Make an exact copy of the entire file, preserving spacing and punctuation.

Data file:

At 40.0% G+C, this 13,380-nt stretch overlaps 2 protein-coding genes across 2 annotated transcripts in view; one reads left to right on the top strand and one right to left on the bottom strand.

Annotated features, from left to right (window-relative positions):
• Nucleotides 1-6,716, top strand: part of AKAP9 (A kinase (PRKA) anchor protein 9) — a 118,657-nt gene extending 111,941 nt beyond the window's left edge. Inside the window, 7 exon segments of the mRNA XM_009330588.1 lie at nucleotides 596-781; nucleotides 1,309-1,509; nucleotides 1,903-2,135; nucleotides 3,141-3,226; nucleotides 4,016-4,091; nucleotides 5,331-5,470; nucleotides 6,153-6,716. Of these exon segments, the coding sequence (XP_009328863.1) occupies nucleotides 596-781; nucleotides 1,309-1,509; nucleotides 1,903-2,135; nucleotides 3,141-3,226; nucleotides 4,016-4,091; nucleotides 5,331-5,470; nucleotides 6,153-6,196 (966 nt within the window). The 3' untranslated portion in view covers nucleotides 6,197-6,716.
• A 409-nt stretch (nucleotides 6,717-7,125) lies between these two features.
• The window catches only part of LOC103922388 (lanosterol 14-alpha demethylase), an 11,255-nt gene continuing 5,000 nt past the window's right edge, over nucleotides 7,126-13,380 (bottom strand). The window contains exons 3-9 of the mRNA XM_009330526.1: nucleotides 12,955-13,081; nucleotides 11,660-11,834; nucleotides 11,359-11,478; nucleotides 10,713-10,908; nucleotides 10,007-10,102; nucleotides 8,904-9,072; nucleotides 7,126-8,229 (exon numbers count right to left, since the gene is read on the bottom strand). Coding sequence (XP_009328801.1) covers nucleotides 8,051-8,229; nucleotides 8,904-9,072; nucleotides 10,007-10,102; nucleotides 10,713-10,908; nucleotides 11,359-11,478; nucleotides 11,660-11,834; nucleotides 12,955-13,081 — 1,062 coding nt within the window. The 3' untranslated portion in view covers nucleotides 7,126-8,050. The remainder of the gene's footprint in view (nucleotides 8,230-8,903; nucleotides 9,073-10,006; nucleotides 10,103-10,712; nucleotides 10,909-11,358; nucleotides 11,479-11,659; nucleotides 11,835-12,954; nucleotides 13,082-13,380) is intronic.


At 40.0% G+C, this 13,380-nt stretch overlaps 2 protein-coding genes across 2 annotated transcripts in view; one reads left to right on the top strand and one right to left on the bottom strand.

Annotated features, from left to right (window-relative positions):
• Nucleotides 1-6,716, top strand: part of AKAP9 (A kinase (PRKA) anchor protein 9) — a 118,657-nt gene extending 111,941 nt beyond the window's left edge. Inside the window, 7 exon segments of the mRNA XM_009330588.1 lie at nucleotides 596-781; nucleotides 1,309-1,509; nucleotides 1,903-2,135; nucleotides 3,141-3,226; nucleotides 4,016-4,091; nucleotides 5,331-5,470; nucleotides 6,153-6,716. Of these exon segments, the coding sequence (XP_009328863.1) occupies nucleotides 596-781; nucleotides 1,309-1,509; nucleotides 1,903-2,135; nucleotides 3,141-3,226; nucleotides 4,016-4,091; nucleotides 5,331-5,470; nucleotides 6,153-6,196 (966 nt within the window). The 3' untranslated portion in view covers nucleotides 6,197-6,716.
• A 409-nt stretch (nucleotides 6,717-7,125) lies between these two features.
• The window catches only part of LOC103922388 (lanosterol 14-alpha demethylase), an 11,255-nt gene continuing 5,000 nt past the window's right edge, over nucleotides 7,126-13,380 (bottom strand). The window contains exons 3-9 of the mRNA XM_009330526.1: nucleotides 12,955-13,081; nucleotides 11,660-11,834; nucleotides 11,359-11,478; nucleotides 10,713-10,908; nucleotides 10,007-10,102; nucleotides 8,904-9,072; nucleotides 7,126-8,229 (exon numbers count right to left, since the gene is read on the bottom strand). Coding sequence (XP_009328801.1) covers nucleotides 8,051-8,229; nucleotides 8,904-9,072; nucleotides 10,007-10,102; nucleotides 10,713-10,908; nucleotides 11,359-11,478; nucleotides 11,660-11,834; nucleotides 12,955-13,081 — 1,062 coding nt within the window. The 3' untranslated portion in view covers nucleotides 7,126-8,050. The remainder of the gene's footprint in view (nucleotides 8,230-8,903; nucleotides 9,073-10,006; nucleotides 10,103-10,712; nucleotides 10,909-11,358; nucleotides 11,479-11,659; nucleotides 11,835-12,954; nucleotides 13,082-13,380) is intronic.